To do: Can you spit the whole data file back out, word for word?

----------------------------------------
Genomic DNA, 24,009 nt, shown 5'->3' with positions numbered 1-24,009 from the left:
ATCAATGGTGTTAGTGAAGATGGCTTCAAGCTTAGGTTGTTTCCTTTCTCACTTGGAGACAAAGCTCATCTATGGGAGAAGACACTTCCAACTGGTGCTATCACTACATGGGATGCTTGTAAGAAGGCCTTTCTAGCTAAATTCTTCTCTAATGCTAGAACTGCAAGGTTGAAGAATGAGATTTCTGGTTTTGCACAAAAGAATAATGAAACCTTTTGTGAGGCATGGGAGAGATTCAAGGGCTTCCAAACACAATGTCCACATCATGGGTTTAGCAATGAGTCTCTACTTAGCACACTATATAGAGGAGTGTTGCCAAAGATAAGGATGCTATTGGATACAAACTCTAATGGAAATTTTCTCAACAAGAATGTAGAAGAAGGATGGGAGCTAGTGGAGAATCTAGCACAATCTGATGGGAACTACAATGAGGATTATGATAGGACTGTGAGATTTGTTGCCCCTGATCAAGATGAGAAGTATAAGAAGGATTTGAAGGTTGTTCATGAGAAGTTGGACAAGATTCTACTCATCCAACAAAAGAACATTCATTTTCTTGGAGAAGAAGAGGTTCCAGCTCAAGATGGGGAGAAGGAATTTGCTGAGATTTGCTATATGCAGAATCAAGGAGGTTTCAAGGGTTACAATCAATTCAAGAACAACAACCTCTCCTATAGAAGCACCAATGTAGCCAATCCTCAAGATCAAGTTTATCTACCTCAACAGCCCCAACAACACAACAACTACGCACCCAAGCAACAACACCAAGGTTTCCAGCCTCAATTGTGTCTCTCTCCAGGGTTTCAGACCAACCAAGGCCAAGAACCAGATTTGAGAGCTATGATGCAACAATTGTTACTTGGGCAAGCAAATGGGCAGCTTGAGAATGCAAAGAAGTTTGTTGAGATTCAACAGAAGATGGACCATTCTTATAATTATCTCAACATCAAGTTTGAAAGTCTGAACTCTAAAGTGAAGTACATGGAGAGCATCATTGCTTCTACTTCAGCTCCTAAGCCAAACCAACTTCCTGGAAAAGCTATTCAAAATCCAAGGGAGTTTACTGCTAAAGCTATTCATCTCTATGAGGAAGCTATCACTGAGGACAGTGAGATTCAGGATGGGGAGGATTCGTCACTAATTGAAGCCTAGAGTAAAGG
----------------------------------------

Genomic DNA, 24,009 nt, shown 5'->3' with positions numbered 1-24,009 from the left:
ATCAATGGTGTTAGTGAAGATGGCTTCAAGCTTAGGTTGTTTCCTTTCTCACTTGGAGACAAAGCTCATCTATGGGAGAAGACACTTCCAACTGGTGCTATCACTACATGGGATGCTTGTAAGAAGGCCTTTCTAGCTAAATTCTTCTCTAATGCTAGAACTGCAAGGTTGAAGAATGAGATTTCTGGTTTTGCACAAAAGAATAATGAAACCTTTTGTGAGGCATGGGAGAGATTCAAGGGCTTCCAAACACAATGTCCACATCATGGGTTTAGCAATGAGTCTCTACTTAGCACACTATATAGAGGAGTGTTGCCAAAGATAAGGATGCTATTGGATACAAACTCTAATGGAAATTTTCTCAACAAGAATGTAGAAGAAGGATGGGAGCTAGTGGAGAATCTAGCACAATCTGATGGGAACTACAATGAGGATTATGATAGGACTGTGAGATTTGTTGCCCCTGATCAAGATGAGAAGTATAAGAAGGATTTGAAGGTTGTTCATGAGAAGTTGGACAAGATTCTACTCATCCAACAAAAGAACATTCATTTTCTTGGAGAAGAAGAGGTTCCAGCTCAAGATGGGGAGAAGGAATTTGCTGAGATTTGCTATATGCAGAATCAAGGAGGTTTCAAGGGTTACAATCAATTCAAGAACAACAACCTCTCCTATAGAAGCACCAATGTAGCCAATCCTCAAGATCAAGTTTATCTACCTCAACAGCCCCAACAACACAACAACTACGCACCCAAGCAACAACACCAAGGTTTCCAGCCTCAATTGTGTCTCTCTCCAGGGTTTCAGACCAACCAAGGCCAAGAACCAGATTTGAGAGCTATGATGCAACAATTGTTACTTGGGCAAGCAAATGGGCAGCTTGAGAATGCAAAGAAGTTTGTTGAGATTCAACAGAAGATGGACCATTCTTATAATTATCTCAACATCAAGTTTGAAAGTCTGAACTCTAAAGTGAAGTACATGGAGAGCATCATTGCTTCTACTTCAGCTCCTAAGCCAAACCAACTTCCTGGAAAAGCTATTCAAAATCCAAGGGAGTTTACTGCTAAAGCTATTCATCTCTATGAGGAAGCTATCACTGAGGACAGTGAGATTCAGGATGGGGAGGATTCGTCACTAATTGAAGCCTAGAGTAAAGG